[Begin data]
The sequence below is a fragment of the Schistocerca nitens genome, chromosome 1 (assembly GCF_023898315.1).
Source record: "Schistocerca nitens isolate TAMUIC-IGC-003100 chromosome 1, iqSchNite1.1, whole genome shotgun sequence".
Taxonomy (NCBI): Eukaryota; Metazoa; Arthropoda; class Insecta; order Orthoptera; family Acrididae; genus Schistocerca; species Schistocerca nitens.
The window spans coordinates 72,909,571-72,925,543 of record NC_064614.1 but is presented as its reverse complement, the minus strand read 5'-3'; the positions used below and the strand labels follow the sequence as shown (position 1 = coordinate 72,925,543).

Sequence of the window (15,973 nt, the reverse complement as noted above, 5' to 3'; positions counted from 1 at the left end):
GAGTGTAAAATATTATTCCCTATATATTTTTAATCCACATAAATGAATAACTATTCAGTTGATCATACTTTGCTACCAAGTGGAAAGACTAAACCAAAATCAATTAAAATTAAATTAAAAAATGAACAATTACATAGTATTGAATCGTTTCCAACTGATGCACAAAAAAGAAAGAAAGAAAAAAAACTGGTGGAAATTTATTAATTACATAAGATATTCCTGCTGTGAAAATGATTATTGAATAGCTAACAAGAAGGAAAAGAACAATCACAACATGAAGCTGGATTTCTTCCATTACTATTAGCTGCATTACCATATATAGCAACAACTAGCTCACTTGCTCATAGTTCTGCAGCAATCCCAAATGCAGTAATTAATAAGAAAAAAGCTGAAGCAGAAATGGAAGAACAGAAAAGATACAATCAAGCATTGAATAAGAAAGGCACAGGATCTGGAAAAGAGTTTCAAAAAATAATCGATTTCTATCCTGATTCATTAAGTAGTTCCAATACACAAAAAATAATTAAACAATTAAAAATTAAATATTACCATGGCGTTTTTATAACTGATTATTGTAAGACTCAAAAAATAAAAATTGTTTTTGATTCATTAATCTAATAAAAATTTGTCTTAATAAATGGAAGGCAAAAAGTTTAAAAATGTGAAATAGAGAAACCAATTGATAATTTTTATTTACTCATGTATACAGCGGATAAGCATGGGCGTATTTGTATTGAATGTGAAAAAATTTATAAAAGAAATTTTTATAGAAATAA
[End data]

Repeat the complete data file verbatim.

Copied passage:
The sequence below is a fragment of the Schistocerca nitens genome, chromosome 1 (assembly GCF_023898315.1).
Source record: "Schistocerca nitens isolate TAMUIC-IGC-003100 chromosome 1, iqSchNite1.1, whole genome shotgun sequence".
Taxonomy (NCBI): Eukaryota; Metazoa; Arthropoda; class Insecta; order Orthoptera; family Acrididae; genus Schistocerca; species Schistocerca nitens.
The window spans coordinates 72,909,571-72,925,543 of record NC_064614.1 but is presented as its reverse complement, the minus strand read 5'-3'; the positions used below and the strand labels follow the sequence as shown (position 1 = coordinate 72,925,543).

Sequence of the window (15,973 nt, the reverse complement as noted above, 5' to 3'; positions counted from 1 at the left end):
GAGTGTAAAATATTATTCCCTATATATTTTTAATCCACATAAATGAATAACTATTCAGTTGATCATACTTTGCTACCAAGTGGAAAGACTAAACCAAAATCAATTAAAATTAAATTAAAAAATGAACAATTACATAGTATTGAATCGTTTCCAACTGATGCACAAAAAAGAAAGAAAGAAAAAAAACTGGTGGAAATTTATTAATTACATAAGATATTCCTGCTGTGAAAATGATTATTGAATAGCTAACAAGAAGGAAAAGAACAATCACAACATGAAGCTGGATTTCTTCCATTACTATTAGCTGCATTACCATATATAGCAACAACTAGCTCACTTGCTCATAGTTCTGCAGCAATCCCAAATGCAGTAATTAATAAGAAAAAAGCTGAAGCAGAAATGGAAGAACAGAAAAGATACAATCAAGCATTGAATAAGAAAGGCACAGGATCTGGAAAAGAGTTTCAAAAAATAATCGATTTCTATCCTGATTCATTAAGTAGTTCCAATACACAAAAAATAATTAAACAATTAAAAATTAAATATTACCATGGCGTTTTTATAACTGATTATTGTAAGACTCAAAAAATAAAAATTGTTTTTGATTCATTAATCTAATAAAAATTTGTCTTAATAAATGGAAGGCAAAAAGTTTAAAAATGTGAAATAGAGAAACCAATTGATAATTTTTATTTACTCATGTATACAGCGGATAAGCATGGGCGTATTTGTATTGAATGTGAAAAAATTTATAAAAGAAATTTTTATAGAAATAA